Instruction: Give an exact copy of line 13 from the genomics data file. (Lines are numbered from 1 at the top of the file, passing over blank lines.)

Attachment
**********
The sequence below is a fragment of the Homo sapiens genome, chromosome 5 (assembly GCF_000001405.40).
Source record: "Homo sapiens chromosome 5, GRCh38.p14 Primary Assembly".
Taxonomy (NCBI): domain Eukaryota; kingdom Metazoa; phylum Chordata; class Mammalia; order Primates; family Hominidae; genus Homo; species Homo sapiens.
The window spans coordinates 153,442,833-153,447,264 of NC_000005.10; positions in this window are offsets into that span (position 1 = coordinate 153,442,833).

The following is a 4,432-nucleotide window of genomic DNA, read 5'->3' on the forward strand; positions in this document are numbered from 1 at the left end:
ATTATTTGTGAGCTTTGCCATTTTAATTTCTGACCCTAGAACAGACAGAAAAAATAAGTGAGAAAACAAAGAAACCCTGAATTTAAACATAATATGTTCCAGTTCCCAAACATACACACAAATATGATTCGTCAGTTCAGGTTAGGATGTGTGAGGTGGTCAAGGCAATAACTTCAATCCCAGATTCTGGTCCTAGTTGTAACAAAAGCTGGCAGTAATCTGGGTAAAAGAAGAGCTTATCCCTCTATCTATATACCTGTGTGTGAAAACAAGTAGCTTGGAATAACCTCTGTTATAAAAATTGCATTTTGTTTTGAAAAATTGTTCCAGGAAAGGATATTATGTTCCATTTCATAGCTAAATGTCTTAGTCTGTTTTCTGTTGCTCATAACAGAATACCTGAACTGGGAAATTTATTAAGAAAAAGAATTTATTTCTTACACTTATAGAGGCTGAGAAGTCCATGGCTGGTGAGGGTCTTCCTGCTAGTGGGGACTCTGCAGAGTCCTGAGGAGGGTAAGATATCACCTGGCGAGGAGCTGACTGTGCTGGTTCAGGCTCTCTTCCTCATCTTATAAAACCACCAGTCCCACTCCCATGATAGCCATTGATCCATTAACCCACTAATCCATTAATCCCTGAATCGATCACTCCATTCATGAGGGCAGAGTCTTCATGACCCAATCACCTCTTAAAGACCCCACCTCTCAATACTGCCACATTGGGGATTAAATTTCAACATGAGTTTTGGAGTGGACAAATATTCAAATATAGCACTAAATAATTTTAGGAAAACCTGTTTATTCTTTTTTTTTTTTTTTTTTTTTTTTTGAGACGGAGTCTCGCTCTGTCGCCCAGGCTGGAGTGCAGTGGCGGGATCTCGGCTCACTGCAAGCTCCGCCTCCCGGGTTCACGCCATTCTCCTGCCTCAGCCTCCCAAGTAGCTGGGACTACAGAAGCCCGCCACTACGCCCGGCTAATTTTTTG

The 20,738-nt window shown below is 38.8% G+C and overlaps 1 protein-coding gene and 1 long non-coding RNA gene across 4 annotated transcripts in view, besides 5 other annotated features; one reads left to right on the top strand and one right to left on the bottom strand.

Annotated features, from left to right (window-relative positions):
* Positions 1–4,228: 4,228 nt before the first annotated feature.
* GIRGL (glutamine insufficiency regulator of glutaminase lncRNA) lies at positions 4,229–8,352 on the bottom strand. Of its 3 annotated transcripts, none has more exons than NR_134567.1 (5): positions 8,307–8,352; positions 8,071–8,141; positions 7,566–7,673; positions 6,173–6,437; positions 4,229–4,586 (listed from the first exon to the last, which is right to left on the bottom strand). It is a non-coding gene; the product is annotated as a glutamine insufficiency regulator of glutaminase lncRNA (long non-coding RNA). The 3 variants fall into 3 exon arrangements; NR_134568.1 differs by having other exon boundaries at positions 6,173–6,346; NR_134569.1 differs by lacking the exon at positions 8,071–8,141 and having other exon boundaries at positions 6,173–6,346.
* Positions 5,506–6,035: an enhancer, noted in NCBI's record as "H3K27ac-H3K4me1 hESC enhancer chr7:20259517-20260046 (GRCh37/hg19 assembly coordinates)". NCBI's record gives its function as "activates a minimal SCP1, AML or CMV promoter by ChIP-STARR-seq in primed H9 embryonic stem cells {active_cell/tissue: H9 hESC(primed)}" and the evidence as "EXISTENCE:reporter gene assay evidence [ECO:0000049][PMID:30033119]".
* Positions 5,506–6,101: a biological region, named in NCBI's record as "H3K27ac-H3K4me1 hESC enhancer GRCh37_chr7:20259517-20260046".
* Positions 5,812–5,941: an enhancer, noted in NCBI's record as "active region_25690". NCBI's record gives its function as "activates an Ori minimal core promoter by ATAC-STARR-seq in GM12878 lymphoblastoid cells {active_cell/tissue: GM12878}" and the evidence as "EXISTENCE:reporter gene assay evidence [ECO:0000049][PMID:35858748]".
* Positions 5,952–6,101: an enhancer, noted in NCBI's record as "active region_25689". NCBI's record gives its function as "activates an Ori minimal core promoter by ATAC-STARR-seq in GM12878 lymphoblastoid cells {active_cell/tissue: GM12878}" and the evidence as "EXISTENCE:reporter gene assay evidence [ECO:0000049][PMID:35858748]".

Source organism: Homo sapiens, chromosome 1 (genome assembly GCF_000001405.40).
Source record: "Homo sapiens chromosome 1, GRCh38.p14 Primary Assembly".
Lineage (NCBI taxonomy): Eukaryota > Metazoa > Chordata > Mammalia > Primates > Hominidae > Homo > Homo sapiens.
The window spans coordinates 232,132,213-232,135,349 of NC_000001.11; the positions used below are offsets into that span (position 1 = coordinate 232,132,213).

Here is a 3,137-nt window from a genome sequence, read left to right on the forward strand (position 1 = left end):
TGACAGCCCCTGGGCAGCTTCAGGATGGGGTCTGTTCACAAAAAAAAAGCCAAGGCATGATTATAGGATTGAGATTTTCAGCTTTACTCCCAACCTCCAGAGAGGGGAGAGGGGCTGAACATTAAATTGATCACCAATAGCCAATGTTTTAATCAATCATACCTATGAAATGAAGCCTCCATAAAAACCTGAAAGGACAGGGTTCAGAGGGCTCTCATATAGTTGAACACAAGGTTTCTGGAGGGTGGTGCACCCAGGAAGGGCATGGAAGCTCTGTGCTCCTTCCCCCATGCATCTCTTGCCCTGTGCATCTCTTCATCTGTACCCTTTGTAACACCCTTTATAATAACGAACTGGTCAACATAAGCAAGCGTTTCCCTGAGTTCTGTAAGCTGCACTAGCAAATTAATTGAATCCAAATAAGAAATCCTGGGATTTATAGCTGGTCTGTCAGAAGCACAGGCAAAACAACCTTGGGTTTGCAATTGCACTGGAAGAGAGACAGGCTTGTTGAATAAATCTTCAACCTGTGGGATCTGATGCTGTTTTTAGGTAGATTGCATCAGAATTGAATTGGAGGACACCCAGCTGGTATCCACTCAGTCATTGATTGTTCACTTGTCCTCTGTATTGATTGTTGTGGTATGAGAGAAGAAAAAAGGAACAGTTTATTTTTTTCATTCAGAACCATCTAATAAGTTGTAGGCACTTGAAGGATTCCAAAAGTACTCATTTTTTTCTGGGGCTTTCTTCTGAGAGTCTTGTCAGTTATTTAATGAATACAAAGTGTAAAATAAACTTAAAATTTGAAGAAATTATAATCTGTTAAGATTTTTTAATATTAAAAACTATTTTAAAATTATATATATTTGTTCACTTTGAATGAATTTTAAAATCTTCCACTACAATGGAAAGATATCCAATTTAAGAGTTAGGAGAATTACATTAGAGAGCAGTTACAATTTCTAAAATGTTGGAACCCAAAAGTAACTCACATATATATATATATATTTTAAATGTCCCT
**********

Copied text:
* Positions 5,812–5,941: an enhancer, noted in NCBI's record as "active region_25690". NCBI's record gives its function as "activates an Ori minimal core promoter by ATAC-STARR-seq in GM12878 lymphoblastoid cells {active_cell/tissue: GM12878}" and the evidence as "EXISTENCE:reporter gene assay evidence [ECO:0000049][PMID:35858748]".